Course Contents

Module 1: The manager as a coach or mentor
This Module aims to encourage managers to "think laterally" and to view their roles from a more reflective angle, to appreciate the value of developing a "coaching approach" in their daily work. Coaching is considered at all levels, from adoption of practical coaching techniques e.g. the "GROW model", or "removing self-limiting beliefs" to the implementation and evaluation of various organisation-wide coaching strategies and programmes.

The main elements are:

  • Definitions of coaching, mentoring and counselling
  • Principles of coaching and mentoring
  • Detailed examples of practical coaching and mentoring techniques, which may be used by managers who are not formally trained as coaches
  • Discussion of the introduction, operation and evaluation of coaching and mentoring systems in an organisation

Module 2: The manager's role in training and development
This Module aims to familiarise managers with the case for the development of "the learning organisation". It provides the background knowledge and understanding needed for a proactive approach to staff development.

The main elements are:

  • The implications of establishing a "learning organisation"
  • The applications of learning theories ("cognitive, behavioural, constructivist and social") and preferred learning styles (Kolb, with Honey & Mumford) to the workplace
  • The importance of the "training cycle", including Training Needs Analysis
  • Factors to consider in the choice of training and development available, including discussion of "off-site" versus "in house" training, and the pros and cons of distance learning, including via the Internet; the importance of blended learning is explored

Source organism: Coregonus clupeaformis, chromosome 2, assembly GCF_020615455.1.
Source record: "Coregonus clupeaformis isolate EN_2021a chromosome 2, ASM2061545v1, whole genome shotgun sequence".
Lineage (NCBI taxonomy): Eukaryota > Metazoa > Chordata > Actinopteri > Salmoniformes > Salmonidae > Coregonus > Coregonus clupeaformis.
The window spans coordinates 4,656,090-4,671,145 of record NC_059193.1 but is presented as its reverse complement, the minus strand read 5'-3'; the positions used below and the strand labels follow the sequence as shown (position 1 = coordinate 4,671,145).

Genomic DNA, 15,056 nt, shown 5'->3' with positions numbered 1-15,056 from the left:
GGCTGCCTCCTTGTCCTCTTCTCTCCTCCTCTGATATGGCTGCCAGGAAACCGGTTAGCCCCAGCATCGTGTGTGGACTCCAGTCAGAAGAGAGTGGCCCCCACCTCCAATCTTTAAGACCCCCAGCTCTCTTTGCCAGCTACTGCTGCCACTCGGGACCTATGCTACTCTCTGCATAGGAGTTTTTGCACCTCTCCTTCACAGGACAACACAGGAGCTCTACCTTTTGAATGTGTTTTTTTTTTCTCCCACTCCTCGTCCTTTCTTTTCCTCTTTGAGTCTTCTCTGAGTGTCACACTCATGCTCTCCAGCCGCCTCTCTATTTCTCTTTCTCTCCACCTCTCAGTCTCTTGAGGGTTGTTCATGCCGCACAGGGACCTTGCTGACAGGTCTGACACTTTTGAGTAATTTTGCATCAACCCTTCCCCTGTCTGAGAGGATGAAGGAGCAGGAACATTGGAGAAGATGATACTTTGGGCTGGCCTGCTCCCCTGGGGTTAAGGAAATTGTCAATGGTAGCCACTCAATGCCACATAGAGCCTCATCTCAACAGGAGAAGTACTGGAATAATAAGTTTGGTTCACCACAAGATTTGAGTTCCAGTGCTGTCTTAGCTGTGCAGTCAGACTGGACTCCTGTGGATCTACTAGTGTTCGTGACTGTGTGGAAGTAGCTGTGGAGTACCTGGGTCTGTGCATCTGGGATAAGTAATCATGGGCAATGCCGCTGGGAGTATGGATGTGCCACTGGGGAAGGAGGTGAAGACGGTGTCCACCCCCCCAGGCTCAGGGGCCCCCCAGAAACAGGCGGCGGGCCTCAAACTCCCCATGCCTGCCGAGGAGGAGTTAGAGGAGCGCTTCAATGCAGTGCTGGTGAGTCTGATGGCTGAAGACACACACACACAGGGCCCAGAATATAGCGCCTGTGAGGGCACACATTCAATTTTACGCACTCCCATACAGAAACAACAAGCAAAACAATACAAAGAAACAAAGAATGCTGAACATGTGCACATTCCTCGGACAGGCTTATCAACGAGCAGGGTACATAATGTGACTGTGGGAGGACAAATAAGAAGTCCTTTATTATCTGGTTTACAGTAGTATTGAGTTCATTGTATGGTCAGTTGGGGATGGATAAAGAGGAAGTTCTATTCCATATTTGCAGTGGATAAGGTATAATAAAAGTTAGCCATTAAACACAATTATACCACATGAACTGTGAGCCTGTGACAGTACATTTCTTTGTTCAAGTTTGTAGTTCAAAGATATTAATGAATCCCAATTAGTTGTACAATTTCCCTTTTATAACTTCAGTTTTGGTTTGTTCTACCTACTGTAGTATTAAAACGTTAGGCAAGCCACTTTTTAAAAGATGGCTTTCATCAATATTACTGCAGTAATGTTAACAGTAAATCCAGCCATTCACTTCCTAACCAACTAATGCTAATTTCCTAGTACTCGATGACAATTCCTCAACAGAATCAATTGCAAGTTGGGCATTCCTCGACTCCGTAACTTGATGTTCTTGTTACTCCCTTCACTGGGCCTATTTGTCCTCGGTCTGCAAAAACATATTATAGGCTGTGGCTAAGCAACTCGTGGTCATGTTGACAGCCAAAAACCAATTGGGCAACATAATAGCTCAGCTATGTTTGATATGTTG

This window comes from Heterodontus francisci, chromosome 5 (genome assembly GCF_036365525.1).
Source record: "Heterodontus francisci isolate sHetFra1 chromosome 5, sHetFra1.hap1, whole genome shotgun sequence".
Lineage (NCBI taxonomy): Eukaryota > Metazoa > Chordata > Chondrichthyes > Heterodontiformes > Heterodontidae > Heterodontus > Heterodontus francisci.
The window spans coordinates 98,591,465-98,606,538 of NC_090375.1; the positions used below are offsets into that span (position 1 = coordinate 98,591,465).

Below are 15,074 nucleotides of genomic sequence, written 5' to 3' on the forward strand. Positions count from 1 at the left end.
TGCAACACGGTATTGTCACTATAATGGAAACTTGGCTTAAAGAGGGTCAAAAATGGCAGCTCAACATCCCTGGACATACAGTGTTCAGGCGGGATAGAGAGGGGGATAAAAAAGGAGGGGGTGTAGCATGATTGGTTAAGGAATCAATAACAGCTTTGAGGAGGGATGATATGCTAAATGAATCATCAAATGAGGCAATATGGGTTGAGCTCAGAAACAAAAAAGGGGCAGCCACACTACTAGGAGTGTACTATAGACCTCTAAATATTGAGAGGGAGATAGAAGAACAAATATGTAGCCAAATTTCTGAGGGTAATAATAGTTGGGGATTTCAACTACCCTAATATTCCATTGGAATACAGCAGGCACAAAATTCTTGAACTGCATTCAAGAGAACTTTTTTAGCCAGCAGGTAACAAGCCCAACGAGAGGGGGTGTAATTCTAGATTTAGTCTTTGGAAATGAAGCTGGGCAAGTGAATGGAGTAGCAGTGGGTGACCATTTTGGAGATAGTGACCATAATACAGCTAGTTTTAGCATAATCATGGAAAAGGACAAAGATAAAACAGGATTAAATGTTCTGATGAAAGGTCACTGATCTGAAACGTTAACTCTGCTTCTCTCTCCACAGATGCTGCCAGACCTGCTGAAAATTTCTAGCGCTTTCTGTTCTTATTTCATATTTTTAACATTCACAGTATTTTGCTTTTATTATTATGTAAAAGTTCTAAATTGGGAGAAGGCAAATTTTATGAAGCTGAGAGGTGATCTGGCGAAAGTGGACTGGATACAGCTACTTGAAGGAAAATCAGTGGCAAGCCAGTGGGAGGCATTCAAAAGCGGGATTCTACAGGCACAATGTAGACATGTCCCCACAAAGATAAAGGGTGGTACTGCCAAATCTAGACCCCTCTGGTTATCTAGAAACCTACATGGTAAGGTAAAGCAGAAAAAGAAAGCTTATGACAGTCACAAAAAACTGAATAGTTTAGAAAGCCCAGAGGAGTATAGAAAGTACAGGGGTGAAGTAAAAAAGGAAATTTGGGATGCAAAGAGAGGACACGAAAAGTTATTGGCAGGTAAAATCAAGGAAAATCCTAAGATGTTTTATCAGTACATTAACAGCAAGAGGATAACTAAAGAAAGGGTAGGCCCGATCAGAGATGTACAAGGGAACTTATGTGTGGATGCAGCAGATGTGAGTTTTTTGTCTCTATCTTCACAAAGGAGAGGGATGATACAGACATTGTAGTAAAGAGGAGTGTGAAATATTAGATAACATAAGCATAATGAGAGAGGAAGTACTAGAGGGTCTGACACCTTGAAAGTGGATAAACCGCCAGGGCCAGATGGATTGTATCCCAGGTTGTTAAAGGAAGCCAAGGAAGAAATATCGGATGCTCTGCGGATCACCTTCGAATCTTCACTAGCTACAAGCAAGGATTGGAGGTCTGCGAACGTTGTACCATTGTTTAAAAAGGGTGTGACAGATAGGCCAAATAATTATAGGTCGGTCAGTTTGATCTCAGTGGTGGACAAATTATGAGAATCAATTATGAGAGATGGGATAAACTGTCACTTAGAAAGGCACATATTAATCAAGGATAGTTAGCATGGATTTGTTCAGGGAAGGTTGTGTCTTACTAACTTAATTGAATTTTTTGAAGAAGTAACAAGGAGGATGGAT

• A framework for maintaining current knowledge of Government initiatives to promote training
  • Principles of evaluation as part of the training cycle
  • Conclusions on the importance of a working knowledge of training, learning and development issues for a line manager

Module 3: Motivation in the workplace - theory and practice
This Module aims to clarify aspects of motivation theory which are relevant to a manager's role. The underlying purpose is to establish a sound basis on which to study Modules 6-8, which focus on performance management, building of teams, delegation and conflict management, none of which can be achieved with people who lack motivation.

The main elements are:

  • Definitions of motivation and why it matters in the workplace
  • Analysis of what determines motivation, covering both "intrinsic" personality factors, and "extrinsic" working conditions
  • Exploration of some well-known theories of motivation: "instrumental, content and process" models, with a consideration of their relevance to working in organisations (e.g. McGregor, Herzberg, Vroom, Latham & Locke, and Adams)
  • Discussion with practical examples of how managers can motivate people

Module 4: Management styles including situational leadership
This Module aims to clarify the difference between management and leadership, and uses a range of theories to give insights on a variety of commonly observed management styles. The underlying purpose is to encourage reflection on one's own approach to management and how this affects others. The Module supplies an informed basis for developing an appropriate style in the "soft" management skills covered in more detail in the rest of the course, and required to communicate effectively with others over their personal development plans

The main elements are:

  • Definitions of management and leadership
  • Exploration and evaluation of recent theories on management styles (e.g. Tannenbaum & Schmidt, Blake & Mouton, Adair, Katz, Bennis, Pedler, Burgoyne & Boydell), including Hersey and Blanchard's "situational leadership" which advocates adapting one's style to suit the experience and development stage of each individual; the growing interest in "Emotional Intelligence" (Goleman) is also outlined